Unity Game Development: The horrors

Yeah, my thoughts exactly.

Time for a change of pace from my regular blog posts and just to get a few things off my chest regarding Unity.

Firstly, don’t get me wrong. I hold Unity in my books as probably the best engine I’ve used so far. Before using Unity, I used Multimedia Fusion 1.5 and 2 to make 2D Mario Fangames during my school years. I played a lot of other people’s fangames during that time. I’d go about making my own but they would be scrapped soon after I started. However, as with anything there are some things that have been annoying me for some time.

I’m building a third person shooter with Unity and these are the things that annoy me the most. Take the following with a grain of salt.

Quality Control.

Unity 5.6 was pretty much the gold standard in my books. I used 5.6.3f3 for most of the last quarter of this year, and it had been pretty damn good. The Unity 2017 branch has been a hit and miss to be quite honest. I have tried 2017.1 and it’s been pretty okay for the PC development side of things. Unity 2017.2 has been a fucking nightmare and feels like the most half-baked build I’ve ever used – it falls into the “You tried” category of Unity versions in my books.

Why, you may ask? Well, for starters:

  1. Have the Unity window minimized and be playing a full screen game (Windowed Borderless or not, doesn’t matter). Pause the game, press Windows key to bring up the start menu and select Unity in the task bar. 90% of the time you will hear a Windows default chime indicating Unity is doing something like re-importing scripts and it won’t accept your request. After the chime, clicking the Unity icon in the taskbar brings it back up. Then it takes a second or two for it to realize the Editor is in focus and accept input again.

    It’s not just playing games that trigger it – I might switch to Firefox for example, check something and switch back. Still the same issue.

  2. Random Unity crashes when clicking Play, or the editor just suicides when importing packages. In the former, 90% of the time you’ll get a crash reporter. In the latter, it’s just a silent death –  Oh whoops I crashed, bye bye Windows, ima ded.
  3. Random Unity re-imports because I looked at the icon wrongly and it decided to re-import things. Seriously.
  4. Unity randomly crashes on close or switching projects. This bug has haunted – and seems to still haunt – my overseas development team mate for quite some time. The issue may be related to Visual Studio Code’s integration with Unity.
  5. Random DLL import errors on fresh projects. Apparently Unity can’t even import the standard DLL stacks correctly. However, it sorta fixes itself after a Editor reload.
  6. A lot of other random knick-knack errors and stuff that I remember but can’t really remember the specifics of.

Networking.

Don’t get me started on the current state of the stock Unity UNET. Turns out the guy responsible for making improvements and fixes in the HLAPI (High-level API) for UNET left Unity Technologies and as a result, UNET is pretty much on life support. Things like connecting to a server with a different scene loaded causes a broken scene to load. This type of shit hasn’t been fixed for ages. UNET Phase 3 seems interesting but honestly, if I held my breath at this stage, I’d be dead.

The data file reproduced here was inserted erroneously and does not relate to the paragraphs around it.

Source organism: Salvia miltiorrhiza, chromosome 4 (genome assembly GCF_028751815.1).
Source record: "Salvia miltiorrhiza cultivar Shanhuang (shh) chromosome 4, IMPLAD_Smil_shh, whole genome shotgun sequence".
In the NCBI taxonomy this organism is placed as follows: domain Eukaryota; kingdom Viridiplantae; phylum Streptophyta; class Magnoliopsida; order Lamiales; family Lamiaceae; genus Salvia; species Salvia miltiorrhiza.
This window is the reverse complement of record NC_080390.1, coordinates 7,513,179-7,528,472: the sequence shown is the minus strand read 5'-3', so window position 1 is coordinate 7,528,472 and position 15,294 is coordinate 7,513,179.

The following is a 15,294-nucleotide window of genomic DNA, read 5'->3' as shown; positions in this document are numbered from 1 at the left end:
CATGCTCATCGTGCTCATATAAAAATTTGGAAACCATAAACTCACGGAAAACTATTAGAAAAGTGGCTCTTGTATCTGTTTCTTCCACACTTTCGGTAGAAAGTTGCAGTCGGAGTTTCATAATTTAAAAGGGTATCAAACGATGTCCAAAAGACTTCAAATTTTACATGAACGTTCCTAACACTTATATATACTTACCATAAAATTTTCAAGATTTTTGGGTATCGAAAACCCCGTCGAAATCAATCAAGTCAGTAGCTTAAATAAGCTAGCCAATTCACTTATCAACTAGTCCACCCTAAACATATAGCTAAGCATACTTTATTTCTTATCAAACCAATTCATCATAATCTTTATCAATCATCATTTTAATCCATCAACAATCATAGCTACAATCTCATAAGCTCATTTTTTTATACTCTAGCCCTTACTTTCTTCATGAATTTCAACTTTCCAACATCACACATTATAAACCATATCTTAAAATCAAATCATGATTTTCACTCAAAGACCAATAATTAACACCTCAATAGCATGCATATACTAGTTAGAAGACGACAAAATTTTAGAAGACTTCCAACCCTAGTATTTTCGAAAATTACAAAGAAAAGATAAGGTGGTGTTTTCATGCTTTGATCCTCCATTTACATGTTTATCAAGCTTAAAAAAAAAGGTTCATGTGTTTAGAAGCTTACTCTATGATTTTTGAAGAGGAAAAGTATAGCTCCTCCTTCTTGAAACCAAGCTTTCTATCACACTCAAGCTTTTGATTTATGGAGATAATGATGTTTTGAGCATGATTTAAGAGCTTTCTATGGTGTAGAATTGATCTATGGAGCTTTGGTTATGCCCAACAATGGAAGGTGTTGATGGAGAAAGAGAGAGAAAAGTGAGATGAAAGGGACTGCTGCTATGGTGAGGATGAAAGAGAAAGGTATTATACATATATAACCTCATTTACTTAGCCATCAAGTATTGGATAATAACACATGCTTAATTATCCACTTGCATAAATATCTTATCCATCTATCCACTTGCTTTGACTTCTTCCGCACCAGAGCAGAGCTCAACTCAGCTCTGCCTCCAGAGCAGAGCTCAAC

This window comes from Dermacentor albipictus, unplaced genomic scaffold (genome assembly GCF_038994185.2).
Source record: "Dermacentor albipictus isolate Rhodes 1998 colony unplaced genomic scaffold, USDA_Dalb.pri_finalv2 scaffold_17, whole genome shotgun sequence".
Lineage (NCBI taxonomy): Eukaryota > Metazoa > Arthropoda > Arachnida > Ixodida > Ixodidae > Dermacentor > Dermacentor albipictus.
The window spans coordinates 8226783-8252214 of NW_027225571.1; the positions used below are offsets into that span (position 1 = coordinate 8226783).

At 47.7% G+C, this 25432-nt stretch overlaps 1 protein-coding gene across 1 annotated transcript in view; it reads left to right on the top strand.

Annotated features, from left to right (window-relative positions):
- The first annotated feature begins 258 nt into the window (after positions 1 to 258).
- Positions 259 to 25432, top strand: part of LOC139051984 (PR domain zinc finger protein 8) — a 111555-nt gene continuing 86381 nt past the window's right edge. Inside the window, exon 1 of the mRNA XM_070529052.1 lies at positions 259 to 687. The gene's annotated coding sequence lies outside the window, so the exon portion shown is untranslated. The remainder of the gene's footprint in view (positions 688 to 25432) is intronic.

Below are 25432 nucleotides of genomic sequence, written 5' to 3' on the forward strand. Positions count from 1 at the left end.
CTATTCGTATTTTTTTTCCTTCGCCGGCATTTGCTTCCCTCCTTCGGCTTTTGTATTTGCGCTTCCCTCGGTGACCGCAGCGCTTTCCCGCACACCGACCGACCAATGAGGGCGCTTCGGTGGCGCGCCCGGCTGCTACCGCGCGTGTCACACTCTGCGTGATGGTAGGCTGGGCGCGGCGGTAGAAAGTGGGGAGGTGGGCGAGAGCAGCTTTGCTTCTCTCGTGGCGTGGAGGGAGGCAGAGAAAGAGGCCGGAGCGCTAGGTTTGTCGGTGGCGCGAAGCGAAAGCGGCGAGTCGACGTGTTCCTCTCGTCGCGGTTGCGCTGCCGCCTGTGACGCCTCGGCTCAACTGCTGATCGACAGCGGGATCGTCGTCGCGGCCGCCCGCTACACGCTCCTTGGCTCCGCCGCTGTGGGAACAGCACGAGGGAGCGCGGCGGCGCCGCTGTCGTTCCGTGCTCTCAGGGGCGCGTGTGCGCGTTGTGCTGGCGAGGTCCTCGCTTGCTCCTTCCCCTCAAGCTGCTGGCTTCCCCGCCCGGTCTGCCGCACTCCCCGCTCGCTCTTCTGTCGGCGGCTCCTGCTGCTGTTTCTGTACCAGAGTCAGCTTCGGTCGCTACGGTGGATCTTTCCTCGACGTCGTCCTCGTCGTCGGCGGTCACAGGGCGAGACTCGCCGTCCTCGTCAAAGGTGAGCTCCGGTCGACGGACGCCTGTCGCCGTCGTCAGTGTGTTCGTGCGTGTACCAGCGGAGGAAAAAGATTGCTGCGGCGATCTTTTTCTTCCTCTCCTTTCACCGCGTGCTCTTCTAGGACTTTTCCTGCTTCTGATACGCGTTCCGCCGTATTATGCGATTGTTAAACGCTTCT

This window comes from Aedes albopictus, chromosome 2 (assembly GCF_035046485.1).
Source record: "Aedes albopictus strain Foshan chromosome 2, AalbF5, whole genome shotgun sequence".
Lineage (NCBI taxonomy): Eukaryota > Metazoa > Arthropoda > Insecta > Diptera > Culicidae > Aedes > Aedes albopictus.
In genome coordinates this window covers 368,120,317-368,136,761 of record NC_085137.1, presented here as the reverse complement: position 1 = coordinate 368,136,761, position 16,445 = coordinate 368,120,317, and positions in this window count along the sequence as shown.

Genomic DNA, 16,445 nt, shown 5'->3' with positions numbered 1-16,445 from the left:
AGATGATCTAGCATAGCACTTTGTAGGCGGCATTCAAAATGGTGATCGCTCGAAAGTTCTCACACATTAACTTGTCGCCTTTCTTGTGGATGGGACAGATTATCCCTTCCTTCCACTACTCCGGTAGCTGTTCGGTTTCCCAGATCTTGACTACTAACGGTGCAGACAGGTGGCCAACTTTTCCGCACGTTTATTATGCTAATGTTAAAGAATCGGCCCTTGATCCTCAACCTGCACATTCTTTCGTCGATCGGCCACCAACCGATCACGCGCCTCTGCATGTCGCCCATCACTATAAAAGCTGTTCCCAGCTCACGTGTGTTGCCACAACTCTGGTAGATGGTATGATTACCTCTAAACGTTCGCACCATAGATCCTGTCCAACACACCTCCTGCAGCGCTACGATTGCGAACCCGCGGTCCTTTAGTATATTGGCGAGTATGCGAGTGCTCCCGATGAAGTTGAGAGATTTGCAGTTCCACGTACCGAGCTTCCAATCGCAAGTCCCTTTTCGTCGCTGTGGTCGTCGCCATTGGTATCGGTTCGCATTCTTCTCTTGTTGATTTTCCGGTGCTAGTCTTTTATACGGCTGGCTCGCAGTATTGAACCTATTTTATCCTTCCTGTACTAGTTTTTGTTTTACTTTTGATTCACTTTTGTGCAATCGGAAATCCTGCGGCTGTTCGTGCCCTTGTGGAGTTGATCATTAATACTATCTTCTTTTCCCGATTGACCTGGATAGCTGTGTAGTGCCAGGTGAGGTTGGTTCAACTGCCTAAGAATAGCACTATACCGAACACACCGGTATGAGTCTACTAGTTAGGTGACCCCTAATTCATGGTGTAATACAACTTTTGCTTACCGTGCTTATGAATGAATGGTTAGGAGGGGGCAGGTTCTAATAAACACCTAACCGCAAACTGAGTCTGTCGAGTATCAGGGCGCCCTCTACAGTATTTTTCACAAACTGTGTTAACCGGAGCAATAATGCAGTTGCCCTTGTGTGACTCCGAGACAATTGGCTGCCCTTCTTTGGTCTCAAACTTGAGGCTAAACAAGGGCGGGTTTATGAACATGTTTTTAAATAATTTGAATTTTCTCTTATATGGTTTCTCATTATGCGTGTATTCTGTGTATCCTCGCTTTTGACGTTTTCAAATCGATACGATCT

There’s projects like HLAPI Pro that are attempting to do surgery on UNET’s HLAPI and fix the bugs but you’d expect a engine like Unity to come with a solid networking stack, no? Yeah, I wish…

And no, I’m using what comes with Unity because I’m not wanting to bleed money with subscription-based third-party networking stacks that I don’t understand nor know about their reliability.

Bug reporting.

Surprisingly, the Unity bug reporting system is pretty OK. I only had a few bugs that I needed to report that were show-stoppers. The project uploader is slow however, probably due to where the servers are located. The QA team actually give you pretty good feedback and will drill down issues and/or give constructive pointers as to the problem. Gold star.

Documentation.

Majority of the documentation is fine, but the network documentation is horrible. It feels like some off-shore worker wrote the UNET documentation. Look up NetworkManager.OnClientSceneReady in the Scripting Reference and you’ll get a sentence started with “Called on the client when scene completed loaded”. The fuck does “Completed loaded” mean? Of course, it means “completed loading” but come on Unity, you’re not built in China AFAIK. Put some people on the documentation team and flesh that documentation out.

Other subjects are passable apart from no examples on how to use a function when you need one. I expect to be able to understand the documentation in a simple and clear manner but poor grammar and/or english is not acceptable.

Overall.

Yes, Unity 2017.2 sucks in my opinion.
Yes, I’d love the next minor version of Unity to restore my faith in Unity Tech’s ability to provide a solid game engine.
No, I will not be throwing my keyboard out the window or losing sleep over what bugs 2017.2 have.
No, I will not be giving up game development over bugs that hinder my ability to do things. Myself and my team will work around them, and emerge victorious from the battlefield.

Unity itself is a good* engine. However, it’s buggy editor and new-new features without the bug fixes make it fall behind in my books.

My advice to Unity Tech? Forget about being the latest and greatest. Fix your engine bugs THEN innovate. Don’t fucking make new versions of Unity and call them “ready for release” when they break in half randomly.

Alright, that felt good to get off my chest – thanks for reading and I hope you have happy game development. Coburn out.

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